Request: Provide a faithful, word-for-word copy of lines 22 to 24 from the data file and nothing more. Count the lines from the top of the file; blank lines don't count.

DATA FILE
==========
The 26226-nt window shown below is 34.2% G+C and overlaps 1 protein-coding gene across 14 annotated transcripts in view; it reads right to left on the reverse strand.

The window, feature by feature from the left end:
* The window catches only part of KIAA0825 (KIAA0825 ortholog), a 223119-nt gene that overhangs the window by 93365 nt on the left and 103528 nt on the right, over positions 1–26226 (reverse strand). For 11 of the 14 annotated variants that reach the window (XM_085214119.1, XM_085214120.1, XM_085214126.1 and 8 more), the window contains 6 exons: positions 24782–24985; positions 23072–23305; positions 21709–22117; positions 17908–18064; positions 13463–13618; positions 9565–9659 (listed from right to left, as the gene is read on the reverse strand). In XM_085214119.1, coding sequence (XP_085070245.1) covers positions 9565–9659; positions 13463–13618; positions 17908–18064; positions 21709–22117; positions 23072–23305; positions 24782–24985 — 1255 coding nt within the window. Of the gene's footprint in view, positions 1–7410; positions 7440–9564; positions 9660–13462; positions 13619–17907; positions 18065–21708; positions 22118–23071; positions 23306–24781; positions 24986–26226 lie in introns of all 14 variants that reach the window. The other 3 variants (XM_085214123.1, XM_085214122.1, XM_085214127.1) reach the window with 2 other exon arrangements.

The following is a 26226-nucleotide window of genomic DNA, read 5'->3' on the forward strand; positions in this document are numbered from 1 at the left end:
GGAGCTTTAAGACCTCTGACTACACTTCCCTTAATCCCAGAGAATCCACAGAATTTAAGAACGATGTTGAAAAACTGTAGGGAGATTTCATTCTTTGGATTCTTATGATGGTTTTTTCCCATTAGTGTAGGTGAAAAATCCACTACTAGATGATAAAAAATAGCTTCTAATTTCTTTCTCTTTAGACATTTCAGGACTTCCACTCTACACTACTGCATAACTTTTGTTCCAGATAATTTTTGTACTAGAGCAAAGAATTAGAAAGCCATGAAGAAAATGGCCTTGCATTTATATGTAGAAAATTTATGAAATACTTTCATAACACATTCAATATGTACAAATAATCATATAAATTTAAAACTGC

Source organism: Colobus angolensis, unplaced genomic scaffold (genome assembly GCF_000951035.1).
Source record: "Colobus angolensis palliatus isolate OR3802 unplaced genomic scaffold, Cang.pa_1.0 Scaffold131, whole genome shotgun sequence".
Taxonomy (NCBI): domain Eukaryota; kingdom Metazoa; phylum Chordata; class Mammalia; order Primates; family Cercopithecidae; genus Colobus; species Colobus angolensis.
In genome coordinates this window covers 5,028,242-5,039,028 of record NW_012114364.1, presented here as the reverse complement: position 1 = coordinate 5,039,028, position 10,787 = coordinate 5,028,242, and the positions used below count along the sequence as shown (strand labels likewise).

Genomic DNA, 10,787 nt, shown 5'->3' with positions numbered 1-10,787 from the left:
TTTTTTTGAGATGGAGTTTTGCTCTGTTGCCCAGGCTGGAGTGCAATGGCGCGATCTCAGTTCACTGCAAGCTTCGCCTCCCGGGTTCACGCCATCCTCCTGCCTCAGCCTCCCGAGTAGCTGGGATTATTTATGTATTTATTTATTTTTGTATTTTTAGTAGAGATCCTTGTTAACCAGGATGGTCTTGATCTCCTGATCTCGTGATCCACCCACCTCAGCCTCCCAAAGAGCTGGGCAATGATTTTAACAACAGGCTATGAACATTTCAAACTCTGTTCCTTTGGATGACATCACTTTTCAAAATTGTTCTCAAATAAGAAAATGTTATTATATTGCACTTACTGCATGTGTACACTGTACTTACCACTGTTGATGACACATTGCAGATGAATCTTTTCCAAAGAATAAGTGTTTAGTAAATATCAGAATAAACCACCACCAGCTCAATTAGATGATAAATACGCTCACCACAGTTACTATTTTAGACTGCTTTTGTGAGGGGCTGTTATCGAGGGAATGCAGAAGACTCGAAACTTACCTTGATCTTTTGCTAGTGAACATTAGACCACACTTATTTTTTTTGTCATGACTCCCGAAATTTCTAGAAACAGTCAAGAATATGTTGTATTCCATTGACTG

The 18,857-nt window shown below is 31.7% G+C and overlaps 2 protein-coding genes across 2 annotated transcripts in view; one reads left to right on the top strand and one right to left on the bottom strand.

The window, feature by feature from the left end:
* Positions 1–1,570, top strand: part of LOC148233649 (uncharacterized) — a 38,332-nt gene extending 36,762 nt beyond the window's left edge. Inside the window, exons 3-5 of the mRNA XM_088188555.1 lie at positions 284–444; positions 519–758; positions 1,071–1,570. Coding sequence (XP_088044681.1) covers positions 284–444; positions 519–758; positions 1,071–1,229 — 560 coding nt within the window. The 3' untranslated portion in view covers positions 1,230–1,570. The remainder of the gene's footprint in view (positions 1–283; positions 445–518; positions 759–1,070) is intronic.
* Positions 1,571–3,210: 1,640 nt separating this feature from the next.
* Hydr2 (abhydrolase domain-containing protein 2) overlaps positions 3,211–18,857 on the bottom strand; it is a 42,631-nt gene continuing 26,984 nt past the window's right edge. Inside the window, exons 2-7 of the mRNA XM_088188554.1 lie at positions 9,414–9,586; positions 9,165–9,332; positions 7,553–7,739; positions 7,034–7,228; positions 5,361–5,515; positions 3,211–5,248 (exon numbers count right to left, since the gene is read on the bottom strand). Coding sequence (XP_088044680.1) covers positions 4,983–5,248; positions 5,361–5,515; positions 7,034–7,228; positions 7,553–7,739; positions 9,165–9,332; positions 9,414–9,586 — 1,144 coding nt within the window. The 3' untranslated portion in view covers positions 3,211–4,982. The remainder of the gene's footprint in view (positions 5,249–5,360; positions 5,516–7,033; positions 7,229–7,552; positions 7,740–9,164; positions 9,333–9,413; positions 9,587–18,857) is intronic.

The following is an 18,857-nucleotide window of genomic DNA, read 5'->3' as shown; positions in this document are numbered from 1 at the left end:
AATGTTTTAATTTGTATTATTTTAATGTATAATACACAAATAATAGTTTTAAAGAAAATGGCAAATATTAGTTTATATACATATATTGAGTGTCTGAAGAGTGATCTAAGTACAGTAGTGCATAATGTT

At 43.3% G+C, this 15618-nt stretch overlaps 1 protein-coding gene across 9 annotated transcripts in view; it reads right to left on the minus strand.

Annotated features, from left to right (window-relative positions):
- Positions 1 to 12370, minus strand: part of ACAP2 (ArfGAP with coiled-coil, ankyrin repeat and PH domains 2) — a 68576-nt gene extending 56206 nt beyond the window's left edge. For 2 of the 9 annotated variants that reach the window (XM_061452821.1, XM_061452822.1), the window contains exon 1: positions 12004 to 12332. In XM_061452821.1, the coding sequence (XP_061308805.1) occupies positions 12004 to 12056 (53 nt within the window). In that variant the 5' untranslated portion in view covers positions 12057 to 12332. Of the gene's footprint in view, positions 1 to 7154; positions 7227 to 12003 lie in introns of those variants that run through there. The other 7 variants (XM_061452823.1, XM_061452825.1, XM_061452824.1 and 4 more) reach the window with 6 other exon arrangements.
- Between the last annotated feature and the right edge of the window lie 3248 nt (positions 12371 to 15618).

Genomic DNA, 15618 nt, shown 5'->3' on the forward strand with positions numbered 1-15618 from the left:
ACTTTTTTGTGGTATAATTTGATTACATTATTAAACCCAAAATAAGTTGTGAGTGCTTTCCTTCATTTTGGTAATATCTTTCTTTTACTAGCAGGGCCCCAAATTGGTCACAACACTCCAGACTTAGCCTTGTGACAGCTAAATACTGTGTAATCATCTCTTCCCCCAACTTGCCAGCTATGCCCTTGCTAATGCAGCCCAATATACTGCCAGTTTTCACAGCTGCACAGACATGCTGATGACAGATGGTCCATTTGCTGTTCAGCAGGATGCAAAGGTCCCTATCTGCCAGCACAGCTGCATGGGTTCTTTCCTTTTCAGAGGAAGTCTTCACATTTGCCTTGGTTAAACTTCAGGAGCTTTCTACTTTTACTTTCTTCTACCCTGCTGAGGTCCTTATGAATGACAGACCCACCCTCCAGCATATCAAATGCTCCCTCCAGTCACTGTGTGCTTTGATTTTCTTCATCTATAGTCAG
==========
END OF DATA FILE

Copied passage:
- Between the last annotated feature and the right edge of the window lie 3248 nt (positions 12371 to 15618).

Genomic DNA, 15618 nt, shown 5'->3' on the forward strand with positions numbered 1-15618 from the left:
ACTTTTTTGTGGTATAATTTGATTACATTATTAAACCCAAAATAAGTTGTGAGTGCTTTCCTTCATTTTGGTAATATCTTTCTTTTACTAGCAGGGCCCCAAATTGGTCACAACACTCCAGACTTAGCCTTGTGACAGCTAAATACTGTGTAATCATCTCTTCCCCCAACTTGCCAGCTATGCCCTTGCTAATGCAGCCCAATATACTGCCAGTTTTCACAGCTGCACAGACATGCTGATGACAGATGGTCCATTTGCTGTTCAGCAGGATGCAAAGGTCCCTATCTGCCAGCACAGCTGCATGGGTTCTTTCCTTTTCAGAGGAAGTCTTCACATTTGCCTTGGTTAAACTTCAGGAGCTTTCTACTTTTACTTTCTTCTACCCTGCTGAGGTCCTTATGAATGACAGACCCACCCTCCAGCATATCAAATGCTCCCTCCAGTCACTGTGTGCTTTGATTTTCTTCATCTATAGTCAG